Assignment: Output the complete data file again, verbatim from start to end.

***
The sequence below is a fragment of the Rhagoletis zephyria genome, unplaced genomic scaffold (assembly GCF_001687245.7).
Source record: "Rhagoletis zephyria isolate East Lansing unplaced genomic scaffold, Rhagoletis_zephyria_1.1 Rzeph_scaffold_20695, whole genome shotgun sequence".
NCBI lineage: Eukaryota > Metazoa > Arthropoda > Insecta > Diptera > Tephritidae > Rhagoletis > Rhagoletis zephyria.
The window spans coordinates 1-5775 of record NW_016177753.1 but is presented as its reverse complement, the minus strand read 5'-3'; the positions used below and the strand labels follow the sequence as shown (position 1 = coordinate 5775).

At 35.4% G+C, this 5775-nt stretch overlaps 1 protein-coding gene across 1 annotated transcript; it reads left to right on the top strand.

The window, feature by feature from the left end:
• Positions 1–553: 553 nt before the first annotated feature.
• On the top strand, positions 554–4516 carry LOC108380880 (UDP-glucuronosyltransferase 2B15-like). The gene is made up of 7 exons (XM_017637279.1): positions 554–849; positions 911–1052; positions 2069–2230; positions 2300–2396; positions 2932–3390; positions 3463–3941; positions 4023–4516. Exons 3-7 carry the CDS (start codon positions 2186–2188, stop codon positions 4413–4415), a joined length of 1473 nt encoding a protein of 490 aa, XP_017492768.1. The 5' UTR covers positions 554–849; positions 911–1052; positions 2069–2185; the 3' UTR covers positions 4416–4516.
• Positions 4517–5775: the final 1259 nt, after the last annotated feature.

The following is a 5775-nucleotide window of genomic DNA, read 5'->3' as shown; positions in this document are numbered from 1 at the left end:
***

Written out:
The sequence below is a fragment of the Rhagoletis zephyria genome, unplaced genomic scaffold (assembly GCF_001687245.7).
Source record: "Rhagoletis zephyria isolate East Lansing unplaced genomic scaffold, Rhagoletis_zephyria_1.1 Rzeph_scaffold_20695, whole genome shotgun sequence".
NCBI lineage: Eukaryota > Metazoa > Arthropoda > Insecta > Diptera > Tephritidae > Rhagoletis > Rhagoletis zephyria.
The window spans coordinates 1-5775 of record NW_016177753.1 but is presented as its reverse complement, the minus strand read 5'-3'; the positions used below and the strand labels follow the sequence as shown (position 1 = coordinate 5775).

At 35.4% G+C, this 5775-nt stretch overlaps 1 protein-coding gene across 1 annotated transcript; it reads left to right on the top strand.

The window, feature by feature from the left end:
• Positions 1–553: 553 nt before the first annotated feature.
• On the top strand, positions 554–4516 carry LOC108380880 (UDP-glucuronosyltransferase 2B15-like). The gene is made up of 7 exons (XM_017637279.1): positions 554–849; positions 911–1052; positions 2069–2230; positions 2300–2396; positions 2932–3390; positions 3463–3941; positions 4023–4516. Exons 3-7 carry the CDS (start codon positions 2186–2188, stop codon positions 4413–4415), a joined length of 1473 nt encoding a protein of 490 aa, XP_017492768.1. The 5' UTR covers positions 554–849; positions 911–1052; positions 2069–2185; the 3' UTR covers positions 4416–4516.
• Positions 4517–5775: the final 1259 nt, after the last annotated feature.

The following is a 5775-nucleotide window of genomic DNA, read 5'->3' as shown; positions in this document are numbered from 1 at the left end: